Being completely unlettered and illiterate, he was a shepherd in the service of a wealthy widow Khadija who was much older to him. Impressed by his honesty in all his dealings she proposed marriage to him and they were married when he was twenty-five-years-old. It was not until he was forty years old when he experienced his first brush with a divine phenomenon which suggested to him that he had been chosen by God to be His Messenger.
It quickly became clear to him that the same God who had chosen Adam, Abraham, Moses and Jesus as Prophets was communicating with him too through the archangel Gabriel. These visitations by Gabriel whom Muslims call Jibriel resulted in a series of revelations which after compilation became the ‘Koran’ which is the Holy book of the Muslims today. The uniqueness of the Holy Koran lies in the fact that even to this day, one thousand four hundred years after it was revealed, it exists in just one single version all over the world and all Muslims across the world accept it as the divine word of Allah, the God they all believe in!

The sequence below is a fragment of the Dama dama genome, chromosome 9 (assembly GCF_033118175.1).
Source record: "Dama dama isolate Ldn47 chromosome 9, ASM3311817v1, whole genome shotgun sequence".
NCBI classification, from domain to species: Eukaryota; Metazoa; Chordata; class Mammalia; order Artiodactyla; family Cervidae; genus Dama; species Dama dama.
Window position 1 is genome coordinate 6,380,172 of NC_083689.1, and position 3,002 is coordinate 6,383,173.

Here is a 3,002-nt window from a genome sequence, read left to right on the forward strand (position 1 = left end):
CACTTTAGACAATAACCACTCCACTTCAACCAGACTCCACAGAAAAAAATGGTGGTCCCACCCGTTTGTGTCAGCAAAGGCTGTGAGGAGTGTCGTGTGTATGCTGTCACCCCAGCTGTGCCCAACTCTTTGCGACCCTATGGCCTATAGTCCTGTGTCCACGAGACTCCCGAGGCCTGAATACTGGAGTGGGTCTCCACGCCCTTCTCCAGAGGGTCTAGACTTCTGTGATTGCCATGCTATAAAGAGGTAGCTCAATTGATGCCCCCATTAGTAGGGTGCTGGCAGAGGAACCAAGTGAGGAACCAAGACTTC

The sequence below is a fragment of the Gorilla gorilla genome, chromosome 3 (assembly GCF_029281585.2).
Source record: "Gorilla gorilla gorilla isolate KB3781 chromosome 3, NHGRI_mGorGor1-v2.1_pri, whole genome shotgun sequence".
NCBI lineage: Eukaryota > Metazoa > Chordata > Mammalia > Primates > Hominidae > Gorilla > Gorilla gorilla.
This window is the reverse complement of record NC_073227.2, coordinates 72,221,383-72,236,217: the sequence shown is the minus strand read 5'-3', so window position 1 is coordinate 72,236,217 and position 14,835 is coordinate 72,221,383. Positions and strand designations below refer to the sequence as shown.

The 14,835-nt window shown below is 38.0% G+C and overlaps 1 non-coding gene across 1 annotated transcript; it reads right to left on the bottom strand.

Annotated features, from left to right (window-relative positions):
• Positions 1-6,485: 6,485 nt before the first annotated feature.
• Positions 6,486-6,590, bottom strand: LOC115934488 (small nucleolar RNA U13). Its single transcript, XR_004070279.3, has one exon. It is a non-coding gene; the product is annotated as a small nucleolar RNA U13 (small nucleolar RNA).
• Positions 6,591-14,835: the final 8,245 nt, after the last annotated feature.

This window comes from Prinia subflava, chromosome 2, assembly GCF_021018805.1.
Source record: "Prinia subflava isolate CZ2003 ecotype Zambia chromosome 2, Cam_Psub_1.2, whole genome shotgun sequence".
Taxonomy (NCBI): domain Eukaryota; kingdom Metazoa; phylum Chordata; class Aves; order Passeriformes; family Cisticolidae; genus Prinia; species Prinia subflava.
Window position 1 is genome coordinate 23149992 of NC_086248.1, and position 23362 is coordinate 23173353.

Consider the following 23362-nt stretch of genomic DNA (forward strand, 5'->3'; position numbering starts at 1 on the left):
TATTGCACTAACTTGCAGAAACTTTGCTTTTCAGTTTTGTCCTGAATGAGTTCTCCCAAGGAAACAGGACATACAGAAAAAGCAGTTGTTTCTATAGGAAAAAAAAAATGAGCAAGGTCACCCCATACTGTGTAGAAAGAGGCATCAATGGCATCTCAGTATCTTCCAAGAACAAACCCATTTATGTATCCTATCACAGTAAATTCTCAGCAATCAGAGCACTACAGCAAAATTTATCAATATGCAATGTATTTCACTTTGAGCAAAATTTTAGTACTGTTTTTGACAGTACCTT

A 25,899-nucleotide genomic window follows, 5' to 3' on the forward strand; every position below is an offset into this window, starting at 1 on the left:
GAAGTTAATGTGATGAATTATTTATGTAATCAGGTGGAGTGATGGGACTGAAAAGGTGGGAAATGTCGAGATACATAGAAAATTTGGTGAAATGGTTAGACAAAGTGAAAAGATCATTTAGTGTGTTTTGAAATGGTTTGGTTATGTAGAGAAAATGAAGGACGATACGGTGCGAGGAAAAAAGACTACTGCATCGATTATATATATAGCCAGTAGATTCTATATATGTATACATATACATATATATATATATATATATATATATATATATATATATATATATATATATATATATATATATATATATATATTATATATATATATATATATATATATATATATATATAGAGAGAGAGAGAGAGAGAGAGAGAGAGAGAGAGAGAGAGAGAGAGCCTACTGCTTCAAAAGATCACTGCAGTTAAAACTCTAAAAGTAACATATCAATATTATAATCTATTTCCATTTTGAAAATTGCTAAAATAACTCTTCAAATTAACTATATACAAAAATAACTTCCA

For three years after he started getting revelations from Allah, Mohammed (PBUH) preached his religion only to his close relatives and associates after which, in the year 613, he started propagating Islam, the new faith, to all people in and around Mecca. He faced much opposition from the Meccans who saw him as a threat to their own beliefs and thus persecuted him and his followers. Fearing a threat to his safety, Mohammed (PBUH) migrated in the year 622 AD to Medina (then known as Yathrib), a town about two hundred miles to the North of Mecca where he was assured not only protection but also acceptance and position as a leader and Prophet.